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Listrac

Listrac-Médoc: special climate, special soils

With a cultivation area of only 650 hectares, Listrac is the second-smallest commune appellation in the Médoc, and its wines have a distinctively unique character, with a robust, vigorous nature. The basis for this rests in the special terroir of this appellation. Listrac is also the only appellation in the Médoc where the Merlot variety assumes a defining role. The reputation of the appellation is due in large part to the high quality of the roughly 20 châteaux with cru bourgeois status.

Red wines from Listrac

Just one glance at a map of the Haut-Médoc region is enough to spot the Listrac-Médoc appellation. While more prestigious village appellations here, such as Margaux, Pauillac and Co, directly connect to the Gironde and benefit from the mild river climate, Listrac-Médoc (along with Moulis) lies a few kilometres further west, where the temperature-modulating effects of this body of water are no longer felt. Consequently, the temperature variations here are greater, which, among other things, results in increased risk of frost. At the same time, the somewhat more extreme climate also contributes to the pithier freshness and robust structure of the wines.

The roof of the Médoc

Even more decisive for the individual terroir characters of the wines are the particular soil conditions. While the best crus in the Médoc result from gravelly soils, these gravelly, sandy hilltops are only found in the west and northwest of the Listrac-Médoc appellation. Protrusions in the west reach almost 50 metres in elevation, and are thus the highest in all of the Médoc. For this reason, Lirac is also referred to as the “Roof of the Médoc”. In the vast plain at the centre of the region, sandy soils predominate, with high proportions of calcareous loam. Today, the most-widely planted variety here is Merlot.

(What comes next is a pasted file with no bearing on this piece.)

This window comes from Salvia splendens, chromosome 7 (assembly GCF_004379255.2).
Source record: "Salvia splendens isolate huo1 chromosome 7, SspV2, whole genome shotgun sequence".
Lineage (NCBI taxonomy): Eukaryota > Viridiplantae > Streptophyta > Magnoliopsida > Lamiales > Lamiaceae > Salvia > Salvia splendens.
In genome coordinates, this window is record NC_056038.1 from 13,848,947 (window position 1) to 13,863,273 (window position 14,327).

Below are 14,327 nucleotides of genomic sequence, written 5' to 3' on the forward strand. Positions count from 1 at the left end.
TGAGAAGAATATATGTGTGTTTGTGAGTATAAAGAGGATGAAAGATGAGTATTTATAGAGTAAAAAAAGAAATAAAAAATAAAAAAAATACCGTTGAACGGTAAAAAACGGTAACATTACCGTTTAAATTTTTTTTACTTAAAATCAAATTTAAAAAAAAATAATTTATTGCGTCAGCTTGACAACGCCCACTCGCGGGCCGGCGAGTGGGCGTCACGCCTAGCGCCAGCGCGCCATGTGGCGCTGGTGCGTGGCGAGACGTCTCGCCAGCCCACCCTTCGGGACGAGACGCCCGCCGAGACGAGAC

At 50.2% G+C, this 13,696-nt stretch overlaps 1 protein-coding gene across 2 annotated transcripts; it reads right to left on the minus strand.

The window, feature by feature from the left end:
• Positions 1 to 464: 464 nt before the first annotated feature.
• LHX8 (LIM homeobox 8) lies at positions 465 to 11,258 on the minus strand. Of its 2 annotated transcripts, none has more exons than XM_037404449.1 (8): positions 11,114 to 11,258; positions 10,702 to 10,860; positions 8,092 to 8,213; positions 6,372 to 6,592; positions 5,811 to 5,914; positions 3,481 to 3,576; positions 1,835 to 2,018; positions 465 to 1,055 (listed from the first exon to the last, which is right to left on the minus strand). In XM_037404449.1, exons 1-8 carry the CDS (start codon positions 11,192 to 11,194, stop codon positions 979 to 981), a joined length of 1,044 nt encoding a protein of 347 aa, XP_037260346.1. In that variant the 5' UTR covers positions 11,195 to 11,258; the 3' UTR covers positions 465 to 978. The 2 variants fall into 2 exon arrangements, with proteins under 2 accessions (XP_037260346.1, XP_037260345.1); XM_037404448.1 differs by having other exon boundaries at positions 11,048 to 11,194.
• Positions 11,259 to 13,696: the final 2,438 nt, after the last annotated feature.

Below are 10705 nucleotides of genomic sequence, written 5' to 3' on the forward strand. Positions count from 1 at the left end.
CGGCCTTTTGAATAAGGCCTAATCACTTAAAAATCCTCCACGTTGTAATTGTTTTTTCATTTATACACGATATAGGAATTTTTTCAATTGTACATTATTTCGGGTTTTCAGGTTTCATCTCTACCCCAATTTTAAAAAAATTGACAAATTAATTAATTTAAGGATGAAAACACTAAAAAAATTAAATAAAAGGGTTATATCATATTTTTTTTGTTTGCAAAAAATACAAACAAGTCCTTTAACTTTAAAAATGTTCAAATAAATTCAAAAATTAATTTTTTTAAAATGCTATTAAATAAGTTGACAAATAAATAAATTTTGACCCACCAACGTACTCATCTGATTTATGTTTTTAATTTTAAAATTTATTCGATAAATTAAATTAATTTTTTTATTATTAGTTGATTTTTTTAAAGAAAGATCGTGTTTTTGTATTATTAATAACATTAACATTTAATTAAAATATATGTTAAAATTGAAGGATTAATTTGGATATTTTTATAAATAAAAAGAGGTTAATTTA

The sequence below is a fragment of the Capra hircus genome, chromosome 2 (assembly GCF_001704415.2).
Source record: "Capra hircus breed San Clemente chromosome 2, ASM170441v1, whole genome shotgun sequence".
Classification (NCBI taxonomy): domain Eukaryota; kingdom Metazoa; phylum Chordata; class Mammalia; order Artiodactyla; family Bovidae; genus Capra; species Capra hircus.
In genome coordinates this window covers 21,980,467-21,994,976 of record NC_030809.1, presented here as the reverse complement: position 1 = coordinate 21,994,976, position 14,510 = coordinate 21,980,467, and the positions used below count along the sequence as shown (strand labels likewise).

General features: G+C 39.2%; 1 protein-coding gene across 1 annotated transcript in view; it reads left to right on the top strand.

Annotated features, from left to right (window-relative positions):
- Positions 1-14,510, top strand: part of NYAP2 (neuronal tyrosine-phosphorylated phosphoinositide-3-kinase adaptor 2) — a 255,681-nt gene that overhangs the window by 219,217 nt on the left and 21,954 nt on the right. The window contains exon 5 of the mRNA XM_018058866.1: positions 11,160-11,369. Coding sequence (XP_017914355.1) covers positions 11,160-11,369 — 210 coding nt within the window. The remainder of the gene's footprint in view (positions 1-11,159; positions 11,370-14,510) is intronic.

Small farm structured

Viticulture in Listrac-Médoc stretches back to the middle ages. But for a long time it played a minor role; cereal grain, livestock and forest agriculture were more important into the 18th century. The entry of the railroad in 1869 gave viticulture an important impetus. Before the phylloxera pandemic, around 1,400 hectares were planted with vines – more than twice as large an area as today. In 1957, Listrac-Médoc finally received the status of a communal appellation, initially simply called Listrac. In order to avoid confusion with the Lirac designation of origin in the Rhône valley, the name was changed to Listrac-Médoc in 1986. Through massive investment in vineyards and wineries, the quality of Listrac wines has significantly improved in recent decades, without losing the region’s small-scale farming structure. The roughly 20 cru bourgeois estates that are based here play the decisive role.

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